The pineal gland in the brain produces the sleep hormone melatonin in response to darkness. Melatonin helps regulate the body’s circadian rhythm, which is the internal process that involves the sleep-wake cycle every 24 hours.

When the pineal gland releases melatonin into the bloodstream, the hormone binds to certain receptors in the brain and the body.

Melatonin levels increase in the evening when it gets dark outside. The brain senses darkness, which signals a message to produce more melatonin. Light exposure may slow or stop the production.

The article below provides ways to boost levels in the body, an in-depth look at natural vs. synthetic melatonin, and the health benefits and risks.

A note about sex and gender

Sex and gender exist on spectrums. This article will use the terms, “male,” “female,” or both to refer to sex assigned at birth. Click here to learn more.

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Melatonin promotes the transition from wakefulness to sleep. In addition to sleep, melatonin may also play a role in other body processes, such as reducing the effects of a migraine episode or jet lag.

However, additional studies are needed to fully understand the health benefits.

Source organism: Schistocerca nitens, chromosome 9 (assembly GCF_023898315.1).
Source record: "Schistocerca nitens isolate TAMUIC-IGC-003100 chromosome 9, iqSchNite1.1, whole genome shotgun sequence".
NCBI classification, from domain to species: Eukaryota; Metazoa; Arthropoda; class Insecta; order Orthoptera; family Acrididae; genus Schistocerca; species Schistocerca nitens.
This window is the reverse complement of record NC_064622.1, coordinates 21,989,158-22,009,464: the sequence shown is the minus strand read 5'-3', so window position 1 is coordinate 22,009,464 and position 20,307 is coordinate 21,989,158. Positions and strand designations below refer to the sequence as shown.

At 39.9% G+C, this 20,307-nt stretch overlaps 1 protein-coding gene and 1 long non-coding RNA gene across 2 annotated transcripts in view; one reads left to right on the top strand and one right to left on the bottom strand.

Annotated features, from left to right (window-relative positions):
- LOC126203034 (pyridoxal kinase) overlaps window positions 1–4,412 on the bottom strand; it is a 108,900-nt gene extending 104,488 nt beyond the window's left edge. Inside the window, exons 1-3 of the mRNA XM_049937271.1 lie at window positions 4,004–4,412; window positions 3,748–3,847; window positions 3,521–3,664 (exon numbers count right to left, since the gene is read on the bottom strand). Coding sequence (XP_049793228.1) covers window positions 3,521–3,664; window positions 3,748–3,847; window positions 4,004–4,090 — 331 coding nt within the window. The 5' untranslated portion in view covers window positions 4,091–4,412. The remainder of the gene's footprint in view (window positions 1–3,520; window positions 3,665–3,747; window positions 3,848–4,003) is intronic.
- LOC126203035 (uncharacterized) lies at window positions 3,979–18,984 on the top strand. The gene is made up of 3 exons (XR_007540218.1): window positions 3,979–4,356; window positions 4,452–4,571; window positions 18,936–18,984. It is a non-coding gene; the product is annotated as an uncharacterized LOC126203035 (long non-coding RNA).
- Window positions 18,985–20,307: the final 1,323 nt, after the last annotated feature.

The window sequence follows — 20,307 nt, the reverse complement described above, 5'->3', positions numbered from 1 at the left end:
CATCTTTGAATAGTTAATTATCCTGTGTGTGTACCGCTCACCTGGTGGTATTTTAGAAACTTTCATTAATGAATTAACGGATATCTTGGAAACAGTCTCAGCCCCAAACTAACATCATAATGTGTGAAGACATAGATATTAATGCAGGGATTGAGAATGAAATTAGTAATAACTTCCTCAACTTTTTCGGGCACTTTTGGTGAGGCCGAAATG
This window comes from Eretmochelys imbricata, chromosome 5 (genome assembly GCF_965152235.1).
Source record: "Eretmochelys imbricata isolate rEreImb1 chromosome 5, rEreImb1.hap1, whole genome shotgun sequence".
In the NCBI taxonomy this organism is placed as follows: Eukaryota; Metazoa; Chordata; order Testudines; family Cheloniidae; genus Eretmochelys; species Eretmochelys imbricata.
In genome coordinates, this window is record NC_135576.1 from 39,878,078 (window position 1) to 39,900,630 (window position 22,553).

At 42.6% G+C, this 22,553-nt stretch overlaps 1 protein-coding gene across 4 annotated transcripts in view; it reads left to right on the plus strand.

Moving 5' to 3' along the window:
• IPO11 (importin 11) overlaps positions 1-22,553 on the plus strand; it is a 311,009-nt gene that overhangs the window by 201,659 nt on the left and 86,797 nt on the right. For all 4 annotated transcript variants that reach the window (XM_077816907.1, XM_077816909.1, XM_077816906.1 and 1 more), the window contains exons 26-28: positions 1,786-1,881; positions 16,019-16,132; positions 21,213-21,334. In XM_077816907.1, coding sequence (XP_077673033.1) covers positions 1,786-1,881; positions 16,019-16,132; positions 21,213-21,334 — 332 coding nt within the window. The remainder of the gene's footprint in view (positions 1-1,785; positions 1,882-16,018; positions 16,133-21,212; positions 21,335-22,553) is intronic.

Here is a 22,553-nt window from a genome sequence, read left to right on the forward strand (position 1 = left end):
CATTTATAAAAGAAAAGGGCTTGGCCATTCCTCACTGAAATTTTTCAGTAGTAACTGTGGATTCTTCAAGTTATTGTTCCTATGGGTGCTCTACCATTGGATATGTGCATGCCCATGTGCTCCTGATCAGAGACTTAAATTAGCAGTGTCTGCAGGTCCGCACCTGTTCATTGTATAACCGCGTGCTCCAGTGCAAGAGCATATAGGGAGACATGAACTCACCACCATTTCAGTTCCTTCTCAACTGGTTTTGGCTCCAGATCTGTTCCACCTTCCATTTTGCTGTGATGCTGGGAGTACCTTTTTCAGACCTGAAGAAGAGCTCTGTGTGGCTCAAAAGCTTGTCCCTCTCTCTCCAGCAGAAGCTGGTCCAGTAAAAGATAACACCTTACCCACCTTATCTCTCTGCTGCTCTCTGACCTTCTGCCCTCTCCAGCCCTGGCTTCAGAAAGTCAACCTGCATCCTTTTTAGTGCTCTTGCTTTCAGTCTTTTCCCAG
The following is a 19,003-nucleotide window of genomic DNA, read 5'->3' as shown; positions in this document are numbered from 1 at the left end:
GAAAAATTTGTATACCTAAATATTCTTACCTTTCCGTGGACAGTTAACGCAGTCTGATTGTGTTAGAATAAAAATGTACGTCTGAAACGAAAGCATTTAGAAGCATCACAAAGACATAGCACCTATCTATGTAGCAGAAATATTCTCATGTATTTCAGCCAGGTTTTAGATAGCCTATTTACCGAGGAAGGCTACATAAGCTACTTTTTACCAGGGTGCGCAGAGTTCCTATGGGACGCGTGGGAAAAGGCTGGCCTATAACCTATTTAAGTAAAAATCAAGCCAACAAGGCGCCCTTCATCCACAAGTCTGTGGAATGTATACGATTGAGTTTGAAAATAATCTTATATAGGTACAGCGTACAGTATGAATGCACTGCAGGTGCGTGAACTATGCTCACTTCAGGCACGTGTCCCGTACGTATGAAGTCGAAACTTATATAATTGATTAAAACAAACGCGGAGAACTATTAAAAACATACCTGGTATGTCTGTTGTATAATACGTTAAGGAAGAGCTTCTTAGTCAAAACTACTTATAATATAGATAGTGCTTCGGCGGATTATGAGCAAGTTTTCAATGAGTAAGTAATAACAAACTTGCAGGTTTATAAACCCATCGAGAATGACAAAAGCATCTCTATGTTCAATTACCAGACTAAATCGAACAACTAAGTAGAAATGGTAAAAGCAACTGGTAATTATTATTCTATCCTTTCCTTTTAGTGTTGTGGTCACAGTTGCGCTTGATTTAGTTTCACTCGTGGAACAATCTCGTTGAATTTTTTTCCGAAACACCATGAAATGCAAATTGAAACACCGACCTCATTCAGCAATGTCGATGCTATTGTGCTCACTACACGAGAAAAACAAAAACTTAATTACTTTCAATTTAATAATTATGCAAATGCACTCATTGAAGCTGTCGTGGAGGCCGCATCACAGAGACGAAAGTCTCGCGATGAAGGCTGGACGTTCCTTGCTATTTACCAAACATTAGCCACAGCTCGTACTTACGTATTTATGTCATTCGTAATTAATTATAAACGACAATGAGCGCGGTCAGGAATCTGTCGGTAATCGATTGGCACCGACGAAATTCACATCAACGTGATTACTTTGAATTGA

Although the brain makes melatonin, the level or the amount made may vary depending on a few factors, including:

  • age
  • gender
  • genetics
  • lifestyle factors

Certain methods may boost the production of melatonin naturally and promote better sleep, including these tips:

Get some sunlight

It may seem counterproductive to get sunlight to produce melatonin, but it may help.

The body produces the neurotransmitter serotonin in response to sunlight. Serotonin plays a role in the production of melatonin. Getting sunlight may help in the production of melatonin at night.

Learn more about the benefits of sunlight.

Eat tryptophan-rich foods

The amino acid tryptophan helps produce serotonin. Serotonin binds with certain enzymes to produce melatonin. Food containing tryptophan includes:

Read on for other foods that boost serotonin naturally.

Take a warm bath

Relaxing in a warm bath may boost melatonin levels. As the body relaxes, cortisol levels might decrease, which may allow melatonin to increase.

Read about the benefits of hot vs. cold showers.

Limit artificial light

Getting natural light during the day is helpful to produce serotonin and in turn melatonin.

However, exposure to artificial light, including blue light, at night, may interfere with melatonin production. Electronic devices that emit blue light include cells phones, televisions, and laptop screens.

A 2019 study found that 2 hours of exposure to blue light at night suppressed melatonin production.

Read on about ways to avoid blue light with glasses.

Melatonin supplements sold are either natural melatonin or synthetic. Supplements are available in the form of:

  • chewable
  • liquid
  • pill

The main difference between supplements and natural melatonin involves the source. A laboratory makes synthetic melatonin as opposed to the body producing it naturally. Natural melatonin available comes from the pineal gland of an animal. Although, this natural type carries the risk of contamination from viruses or bacteria.